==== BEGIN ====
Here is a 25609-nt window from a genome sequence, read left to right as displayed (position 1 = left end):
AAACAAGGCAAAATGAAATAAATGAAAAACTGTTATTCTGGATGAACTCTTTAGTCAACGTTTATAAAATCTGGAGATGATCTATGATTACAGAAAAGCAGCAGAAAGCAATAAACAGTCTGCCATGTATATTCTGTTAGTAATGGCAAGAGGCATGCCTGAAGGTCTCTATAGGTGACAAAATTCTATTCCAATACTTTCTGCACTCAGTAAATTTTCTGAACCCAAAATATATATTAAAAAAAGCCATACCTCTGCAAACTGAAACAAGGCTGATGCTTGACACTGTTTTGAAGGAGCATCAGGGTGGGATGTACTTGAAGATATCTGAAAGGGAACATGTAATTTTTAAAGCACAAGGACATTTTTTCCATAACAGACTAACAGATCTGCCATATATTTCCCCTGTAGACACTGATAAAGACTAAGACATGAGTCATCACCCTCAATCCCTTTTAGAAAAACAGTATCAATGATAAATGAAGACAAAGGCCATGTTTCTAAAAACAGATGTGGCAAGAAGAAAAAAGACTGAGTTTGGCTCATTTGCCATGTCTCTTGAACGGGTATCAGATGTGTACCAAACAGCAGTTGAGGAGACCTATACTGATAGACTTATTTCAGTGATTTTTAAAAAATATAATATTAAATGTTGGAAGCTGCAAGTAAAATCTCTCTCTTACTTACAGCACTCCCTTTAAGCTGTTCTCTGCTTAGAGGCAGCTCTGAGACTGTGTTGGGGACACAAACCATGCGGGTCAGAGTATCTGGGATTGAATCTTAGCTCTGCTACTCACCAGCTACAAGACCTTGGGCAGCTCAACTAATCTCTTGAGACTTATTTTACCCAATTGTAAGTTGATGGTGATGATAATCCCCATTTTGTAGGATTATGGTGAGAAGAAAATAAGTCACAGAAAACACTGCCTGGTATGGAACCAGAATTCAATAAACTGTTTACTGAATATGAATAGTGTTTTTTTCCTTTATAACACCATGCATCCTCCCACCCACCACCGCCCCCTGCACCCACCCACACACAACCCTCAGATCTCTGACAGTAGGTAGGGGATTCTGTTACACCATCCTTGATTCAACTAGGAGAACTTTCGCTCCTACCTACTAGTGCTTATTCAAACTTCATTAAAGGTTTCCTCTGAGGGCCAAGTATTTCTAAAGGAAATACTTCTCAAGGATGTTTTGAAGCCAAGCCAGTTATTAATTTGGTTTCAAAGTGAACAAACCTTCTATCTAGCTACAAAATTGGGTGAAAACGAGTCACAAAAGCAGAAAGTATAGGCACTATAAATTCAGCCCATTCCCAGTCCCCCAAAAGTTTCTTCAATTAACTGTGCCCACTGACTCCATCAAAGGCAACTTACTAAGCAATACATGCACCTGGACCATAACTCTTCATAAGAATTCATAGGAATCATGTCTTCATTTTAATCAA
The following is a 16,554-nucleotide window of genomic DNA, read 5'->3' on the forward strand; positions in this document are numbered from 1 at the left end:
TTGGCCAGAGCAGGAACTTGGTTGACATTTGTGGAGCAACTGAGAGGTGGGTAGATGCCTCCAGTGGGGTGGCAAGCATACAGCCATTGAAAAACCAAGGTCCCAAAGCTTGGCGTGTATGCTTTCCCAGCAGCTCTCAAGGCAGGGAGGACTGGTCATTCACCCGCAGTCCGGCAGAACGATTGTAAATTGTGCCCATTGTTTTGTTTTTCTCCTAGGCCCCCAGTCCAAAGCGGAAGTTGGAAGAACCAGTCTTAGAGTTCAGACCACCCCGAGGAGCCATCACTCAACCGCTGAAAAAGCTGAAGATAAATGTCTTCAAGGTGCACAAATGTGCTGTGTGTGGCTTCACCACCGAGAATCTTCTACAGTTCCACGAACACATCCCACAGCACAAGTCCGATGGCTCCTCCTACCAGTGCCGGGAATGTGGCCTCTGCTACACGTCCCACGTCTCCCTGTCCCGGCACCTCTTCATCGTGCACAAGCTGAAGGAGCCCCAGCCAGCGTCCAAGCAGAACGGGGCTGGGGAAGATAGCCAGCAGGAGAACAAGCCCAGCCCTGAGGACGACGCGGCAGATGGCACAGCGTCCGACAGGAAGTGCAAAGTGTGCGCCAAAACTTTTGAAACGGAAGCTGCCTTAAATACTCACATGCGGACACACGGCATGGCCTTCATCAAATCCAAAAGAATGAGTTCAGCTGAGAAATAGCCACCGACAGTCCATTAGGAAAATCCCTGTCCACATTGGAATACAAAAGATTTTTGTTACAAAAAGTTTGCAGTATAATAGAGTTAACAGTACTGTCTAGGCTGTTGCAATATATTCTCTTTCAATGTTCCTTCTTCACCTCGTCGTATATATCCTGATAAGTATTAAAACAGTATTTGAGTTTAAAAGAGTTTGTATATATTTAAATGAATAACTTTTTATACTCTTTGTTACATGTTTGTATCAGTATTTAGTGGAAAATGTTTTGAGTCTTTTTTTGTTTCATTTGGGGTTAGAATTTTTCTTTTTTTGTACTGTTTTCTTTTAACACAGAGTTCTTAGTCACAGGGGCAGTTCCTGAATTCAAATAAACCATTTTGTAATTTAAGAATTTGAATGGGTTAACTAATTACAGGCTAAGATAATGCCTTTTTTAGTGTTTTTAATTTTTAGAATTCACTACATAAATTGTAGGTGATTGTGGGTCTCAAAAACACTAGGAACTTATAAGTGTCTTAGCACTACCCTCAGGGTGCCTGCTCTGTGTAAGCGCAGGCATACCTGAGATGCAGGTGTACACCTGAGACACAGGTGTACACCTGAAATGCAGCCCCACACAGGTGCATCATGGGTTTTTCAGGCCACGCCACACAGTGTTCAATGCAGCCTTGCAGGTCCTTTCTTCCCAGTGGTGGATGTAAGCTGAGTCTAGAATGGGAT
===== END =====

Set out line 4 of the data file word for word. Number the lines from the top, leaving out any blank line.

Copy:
TTGGCCAGAGCAGGAACTTGGTTGACATTTGTGGAGCAACTGAGAGGTGGGTAGATGCCTCCAGTGGGGTGGCAAGCATACAGCCATTGAAAAACCAAGGTCCCAAAGCTTGGCGTGTATGCTTTCCCAGCAGCTCTCAAGGCAGGGAGGACTGGTCATTCACCCGCAGTCCGGCAGAACGATTGTAAATTGTGCCCATTGTTTTGTTTTTCTCCTAGGCCCCCAGTCCAAAGCGGAAGTTGGAAGAACCAGTCTTAGAGTTCAGACCACCCCGAGGAGCCATCACTCAACCGCTGAAAAAGCTGAAGATAAATGTCTTCAAGGTGCACAAATGTGCTGTGTGTGGCTTCACCACCGAGAATCTTCTACAGTTCCACGAACACATCCCACAGCACAAGTCCGATGGCTCCTCCTACCAGTGCCGGGAATGTGGCCTCTGCTACACGTCCCACGTCTCCCTGTCCCGGCACCTCTTCATCGTGCACAAGCTGAAGGAGCCCCAGCCAGCGTCCAAGCAGAACGGGGCTGGGGAAGATAGCCAGCAGGAGAACAAGCCCAGCCCTGAGGACGACGCGGCAGATGGCACAGCGTCCGACAGGAAGTGCAAAGTGTGCGCCAAAACTTTTGAAACGGAAGCTGCCTTAAATACTCACATGCGGACACACGGCATGGCCTTCATCAAATCCAAAAGAATGAGTTCAGCTGAGAAATAGCCACCGACAGTCCATTAGGAAAATCCCTGTCCACATTGGAATACAAAAGATTTTTGTTACAAAAAGTTTGCAGTATAATAGAGTTAACAGTACTGTCTAGGCTGTTGCAATATATTCTCTTTCAATGTTCCTTCTTCACCTCGTCGTATATATCCTGATAAGTATTAAAACAGTATTTGAGTTTAAAAGAGTTTGTATATATTTAAATGAATAACTTTTTATACTCTTTGTTACATGTTTGTATCAGTATTTAGTGGAAAATGTTTTGAGTCTTTTTTTGTTTCATTTGGGGTTAGAATTTTTCTTTTTTTGTACTGTTTTCTTTTAACACAGAGTTCTTAGTCACAGGGGCAGTTCCTGAATTCAAATAAACCATTTTGTAATTTAAGAATTTGAATGGGTTAACTAATTACAGGCTAAGATAATGCCTTTTTTAGTGTTTTTAATTTTTAGAATTCACTACATAAATTGTAGGTGATTGTGGGTCTCAAAAACACTAGGAACTTATAAGTGTCTTAGCACTACCCTCAGGGTGCCTGCTCTGTGTAAGCGCAGGCATACCTGAGATGCAGGTGTACACCTGAGACACAGGTGTACACCTGAAATGCAGCCCCACACAGGTGCATCATGGGTTTTTCAGGCCACGCCACACAGTGTTCAATGCAGCCTTGCAGGTCCTTTCTTCCCAGTGGTGGATGTAAGCTGAGTCTAGAATGGGAT